“I cried in anger, pain,” Samsida Mangcol, 44, told AFP of the moment she saw what was left of her bridal boutique, which now has “I love ISIS” spray-painted across one its walls. “I used to rent out clothes but now I have become a beggar, asking my relatives for things to eat and wear,” the mother-of-three said as she caressed a ruined wedding gown. (Ted Aljibe / AFP)

UPDATED ON APR 03, 2018 09:32 AM IST
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Marawi on Mindanao island, the principal Islamic city in the mainly Catholic Philippines, was besieged by hundreds of local and foreign gunmen waving black IS flags who attacked it in what authorities said was an attempt to establish a Southeast Asian base. (Ted Aljibe / AFP)

Marawi on Mindanao island, the principal Islamic city in the mainly Catholic Philippines, was besieged by hundreds of local and foreign gunmen waving black IS flags who attacked it in what authorities said was an attempt to establish a Southeast Asian base. (Ted Aljibe / AFP)

UPDATED ON APR 03, 2018 09:32 AM IST
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Many of the city’s 200,000 residents fled their homes in a rush for safety, including more than 10,000 people from the so-called “ground zero”. They have since been living in evacuation centres or with relatives in other towns. Months after the fighting ended, residents still visited at their own risk. (Ted Aljibe / AFP)

Many of the city’s 200,000 residents fled their homes in a rush for safety, including more than 10,000 people from the so-called “ground zero”. They have since been living in evacuation centres or with relatives in other towns. Months after the fighting ended, residents still visited at their own risk. (Ted Aljibe / AFP)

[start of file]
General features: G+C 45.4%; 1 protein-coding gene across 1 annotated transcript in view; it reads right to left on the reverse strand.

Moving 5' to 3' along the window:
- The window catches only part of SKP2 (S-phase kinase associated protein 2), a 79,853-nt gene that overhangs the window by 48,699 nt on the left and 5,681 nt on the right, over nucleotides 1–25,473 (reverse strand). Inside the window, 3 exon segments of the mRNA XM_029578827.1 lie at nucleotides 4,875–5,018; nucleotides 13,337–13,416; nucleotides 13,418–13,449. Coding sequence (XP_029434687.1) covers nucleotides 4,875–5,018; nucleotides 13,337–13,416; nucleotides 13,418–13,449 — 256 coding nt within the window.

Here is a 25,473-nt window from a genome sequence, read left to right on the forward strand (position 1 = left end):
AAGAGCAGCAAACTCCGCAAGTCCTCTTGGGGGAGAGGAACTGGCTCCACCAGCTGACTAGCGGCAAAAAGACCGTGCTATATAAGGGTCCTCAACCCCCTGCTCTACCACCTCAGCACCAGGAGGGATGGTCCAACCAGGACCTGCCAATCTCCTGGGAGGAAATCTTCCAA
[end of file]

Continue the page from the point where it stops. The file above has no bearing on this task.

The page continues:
UPDATED ON APR 03, 2018 09:32 AM IST
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Sunday’s group of some 7,000 resident walked forlornly through streets littered with rubble, twisted metal and the skeletons of bullet-riddled cars. The conflict zone has 53 unexploded bombs from military airstrikes weighing as much as 226 kilogrammes as well as explosives left behind by the militants, according to Colonel Romeo Brawner, deputy commander of the military task force in Marawi. (Ted Aljibe / AFP)

Sunday’s group of some 7,000 resident walked forlornly through streets littered with rubble, twisted metal and the skeletons of bullet-riddled cars. The conflict zone has 53 unexploded bombs from military airstrikes weighing as much as 226 kilogrammes as well as explosives left behind by the militants, according to Colonel Romeo Brawner, deputy commander of the military task force in Marawi. (Ted Aljibe / AFP)